24 July 2016 - 12:02pm

Plants that do it by themselves...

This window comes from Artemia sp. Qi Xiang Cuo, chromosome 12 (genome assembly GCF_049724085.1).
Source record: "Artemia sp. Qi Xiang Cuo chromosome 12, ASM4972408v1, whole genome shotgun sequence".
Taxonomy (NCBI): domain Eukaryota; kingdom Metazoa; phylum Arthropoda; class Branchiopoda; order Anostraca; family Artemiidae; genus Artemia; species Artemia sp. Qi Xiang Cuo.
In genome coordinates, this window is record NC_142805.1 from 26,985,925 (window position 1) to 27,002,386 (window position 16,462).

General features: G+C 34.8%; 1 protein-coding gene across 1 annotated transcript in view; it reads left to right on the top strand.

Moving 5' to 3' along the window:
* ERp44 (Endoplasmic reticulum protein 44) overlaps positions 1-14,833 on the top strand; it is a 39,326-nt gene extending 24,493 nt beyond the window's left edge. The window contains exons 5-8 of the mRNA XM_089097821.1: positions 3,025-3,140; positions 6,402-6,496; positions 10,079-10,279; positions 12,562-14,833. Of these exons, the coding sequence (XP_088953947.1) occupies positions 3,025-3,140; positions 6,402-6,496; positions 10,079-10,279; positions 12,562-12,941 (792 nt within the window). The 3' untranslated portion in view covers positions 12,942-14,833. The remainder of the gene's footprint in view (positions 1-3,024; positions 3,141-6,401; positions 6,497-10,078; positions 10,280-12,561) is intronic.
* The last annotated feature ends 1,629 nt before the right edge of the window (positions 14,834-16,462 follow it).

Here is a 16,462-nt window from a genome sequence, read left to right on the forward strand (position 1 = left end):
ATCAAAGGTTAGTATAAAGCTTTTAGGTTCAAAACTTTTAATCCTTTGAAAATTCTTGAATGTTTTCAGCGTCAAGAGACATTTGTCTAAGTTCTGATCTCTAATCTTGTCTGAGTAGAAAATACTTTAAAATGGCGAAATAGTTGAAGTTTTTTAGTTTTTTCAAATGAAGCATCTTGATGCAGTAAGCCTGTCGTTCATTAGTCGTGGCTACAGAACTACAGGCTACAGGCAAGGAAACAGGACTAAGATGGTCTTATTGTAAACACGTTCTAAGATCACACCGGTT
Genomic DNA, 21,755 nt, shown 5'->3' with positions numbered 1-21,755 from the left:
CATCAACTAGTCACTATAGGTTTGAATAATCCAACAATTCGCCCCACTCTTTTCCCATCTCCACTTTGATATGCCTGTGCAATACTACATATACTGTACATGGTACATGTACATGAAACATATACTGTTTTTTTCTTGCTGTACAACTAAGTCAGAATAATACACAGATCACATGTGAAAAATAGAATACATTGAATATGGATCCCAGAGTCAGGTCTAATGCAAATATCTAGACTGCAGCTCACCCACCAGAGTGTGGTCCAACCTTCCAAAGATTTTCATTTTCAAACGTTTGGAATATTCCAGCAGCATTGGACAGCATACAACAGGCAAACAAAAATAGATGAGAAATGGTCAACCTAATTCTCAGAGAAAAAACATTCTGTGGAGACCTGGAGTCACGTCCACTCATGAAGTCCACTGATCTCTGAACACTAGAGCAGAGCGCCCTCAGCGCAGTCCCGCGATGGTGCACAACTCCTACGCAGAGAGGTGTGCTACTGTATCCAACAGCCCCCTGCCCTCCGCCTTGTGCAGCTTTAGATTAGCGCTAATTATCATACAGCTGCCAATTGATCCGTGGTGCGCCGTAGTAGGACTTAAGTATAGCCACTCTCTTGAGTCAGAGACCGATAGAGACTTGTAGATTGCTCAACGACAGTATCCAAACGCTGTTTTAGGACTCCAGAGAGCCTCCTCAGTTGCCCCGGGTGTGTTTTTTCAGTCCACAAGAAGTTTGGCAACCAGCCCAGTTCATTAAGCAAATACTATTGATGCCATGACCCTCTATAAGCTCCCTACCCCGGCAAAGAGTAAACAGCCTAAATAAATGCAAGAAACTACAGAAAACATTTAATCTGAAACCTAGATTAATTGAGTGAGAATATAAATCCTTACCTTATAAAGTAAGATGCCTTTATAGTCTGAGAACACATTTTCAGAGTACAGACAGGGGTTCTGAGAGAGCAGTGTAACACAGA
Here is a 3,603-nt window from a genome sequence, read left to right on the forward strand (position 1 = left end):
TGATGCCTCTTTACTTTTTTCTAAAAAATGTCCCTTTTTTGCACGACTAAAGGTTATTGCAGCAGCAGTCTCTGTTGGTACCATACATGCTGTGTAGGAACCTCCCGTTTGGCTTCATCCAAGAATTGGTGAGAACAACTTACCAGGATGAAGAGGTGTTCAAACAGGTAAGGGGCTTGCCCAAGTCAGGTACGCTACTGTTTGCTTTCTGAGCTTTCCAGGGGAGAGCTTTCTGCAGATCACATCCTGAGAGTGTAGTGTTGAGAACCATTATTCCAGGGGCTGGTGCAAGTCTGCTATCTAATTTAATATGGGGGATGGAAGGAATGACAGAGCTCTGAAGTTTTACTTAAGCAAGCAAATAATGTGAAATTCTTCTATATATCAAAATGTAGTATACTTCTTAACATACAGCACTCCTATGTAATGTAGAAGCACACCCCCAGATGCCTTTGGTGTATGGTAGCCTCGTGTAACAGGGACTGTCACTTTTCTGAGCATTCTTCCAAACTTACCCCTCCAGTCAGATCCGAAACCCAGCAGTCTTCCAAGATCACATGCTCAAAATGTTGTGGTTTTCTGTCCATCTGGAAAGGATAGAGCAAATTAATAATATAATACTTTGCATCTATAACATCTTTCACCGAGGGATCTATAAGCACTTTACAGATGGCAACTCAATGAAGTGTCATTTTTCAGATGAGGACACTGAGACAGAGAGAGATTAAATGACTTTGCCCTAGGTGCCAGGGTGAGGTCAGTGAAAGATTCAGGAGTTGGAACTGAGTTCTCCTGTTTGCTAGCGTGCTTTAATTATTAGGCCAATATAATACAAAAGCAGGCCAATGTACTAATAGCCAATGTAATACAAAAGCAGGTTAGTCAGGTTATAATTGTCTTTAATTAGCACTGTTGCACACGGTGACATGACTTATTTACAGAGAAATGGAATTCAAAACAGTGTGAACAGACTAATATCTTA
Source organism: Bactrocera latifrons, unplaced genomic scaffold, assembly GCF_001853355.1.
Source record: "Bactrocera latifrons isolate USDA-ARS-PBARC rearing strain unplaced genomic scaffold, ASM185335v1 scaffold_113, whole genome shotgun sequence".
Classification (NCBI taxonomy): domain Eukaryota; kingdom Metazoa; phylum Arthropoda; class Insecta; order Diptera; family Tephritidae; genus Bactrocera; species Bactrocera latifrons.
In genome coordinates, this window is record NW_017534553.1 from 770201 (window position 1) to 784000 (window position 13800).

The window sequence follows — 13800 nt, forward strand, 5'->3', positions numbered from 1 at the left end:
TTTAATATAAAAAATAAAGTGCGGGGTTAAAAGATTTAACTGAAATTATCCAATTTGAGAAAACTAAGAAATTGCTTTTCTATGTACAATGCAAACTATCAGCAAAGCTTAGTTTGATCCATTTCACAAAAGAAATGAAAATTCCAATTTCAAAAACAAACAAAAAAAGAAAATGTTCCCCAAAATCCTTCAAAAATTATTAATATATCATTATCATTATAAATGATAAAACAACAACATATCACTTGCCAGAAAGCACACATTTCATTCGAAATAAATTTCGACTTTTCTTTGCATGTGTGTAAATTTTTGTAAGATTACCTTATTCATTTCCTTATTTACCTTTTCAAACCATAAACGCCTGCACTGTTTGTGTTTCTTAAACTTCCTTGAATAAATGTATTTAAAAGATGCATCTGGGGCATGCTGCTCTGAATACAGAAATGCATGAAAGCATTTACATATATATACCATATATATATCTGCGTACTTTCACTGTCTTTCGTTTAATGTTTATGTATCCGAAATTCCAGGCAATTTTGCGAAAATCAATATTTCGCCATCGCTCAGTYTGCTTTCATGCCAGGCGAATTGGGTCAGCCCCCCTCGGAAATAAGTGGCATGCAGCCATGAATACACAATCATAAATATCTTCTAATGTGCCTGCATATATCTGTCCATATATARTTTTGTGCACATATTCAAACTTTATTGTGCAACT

Many years ago I bought a small pot of a pretty little blue plant called Pratia pedunculata. A member of the campanula family, it has that gorgeous soft sky blue you seldom find in flowers. This one is very low growing, only around one or two centimetres (less than an inch in old money). I I bought it to soften the edge of a pond. The aforementioned pond is now well gone, but while I wasn’t paying attention the little monkey of a plant crept slowly but determinedly towards the grass. Incidentally I now longer use the term ‘lawn’ to describe the bits Peter does on the ride on mower. It is full of weeds and moss but it is green and it mows so does the same job without throwing endless chemicals at it. But I digress…. So now the little green patch outside our study window has been transformed into a delightful sprinkling of campanula blue little Pratia stars among the green. I love it. Peter mows it occasionally but it sees him coming and tucks itself low under the mower blades and bounces back beautifully when he has gone. It struck me when thinking about what to write this month that in this garden at any rate, a lot of the decisions as to where and what to plant aren’t actually made by me, or any human come to that. Not that I am against thinning out self seeders ruthlessly, and I do plan a border to some extent to provide a bit of structure. But plants that seed around or those that rampage beyond their allotted space often look much better than a carefully planted out border. Foxgloves, forget me nots, poppies of various types (annual poppy pictured) , that lovely bronze fennel, verbena bonariensis, aquilegias, alchemilla mollis and that lovely little white and pinky erigeron that seeds beautifully into cracks in the paving to name a few, all pop up all over our garden. It is important to make sure they don’t crowd out your treasures, and if you don’t thin them out to give them a bit of space between each seedling you risk them getting congested and full of mildew. But apart from that you can let them get on with it. On a much grander scale I am loving our swamp cypress. Its grown up name is Taxodium Distichum and it is a very tall tree when full grown, but has a fairly slender girth so it would fit in a relatively small space. It needs damp, even soggy soil to thrive. In Spring, the light apple-green leaves appear on twisted stems and by Autumn the foliage turns a deep fox-fur russet before it loses its leaves. If planted on the edge of a pond it will throw up tree roots that buckle up above the surface into knobbly 'knees', known as pneumatophores. No one is quite sure why they do this, one suggestion is that they take oxygen down to the roots to prevent them from drowning by allowing them to breathe. Tiny or huge, aren’t plants marvellous? Gaps in the border where soil can be seen are not allowed at Charnwood. So I’ve planted tobacco plants, snapdragons, fuchsia and dahlias where the early spring flowers have now gone. It’s not too late to do this and it works with most bedding plants. You can be sure of colour until the frosts then with just a little bit of extra work now and remember: bare soil will harbour weeds! Enjoy the summer in your garden, it’s over all too soon!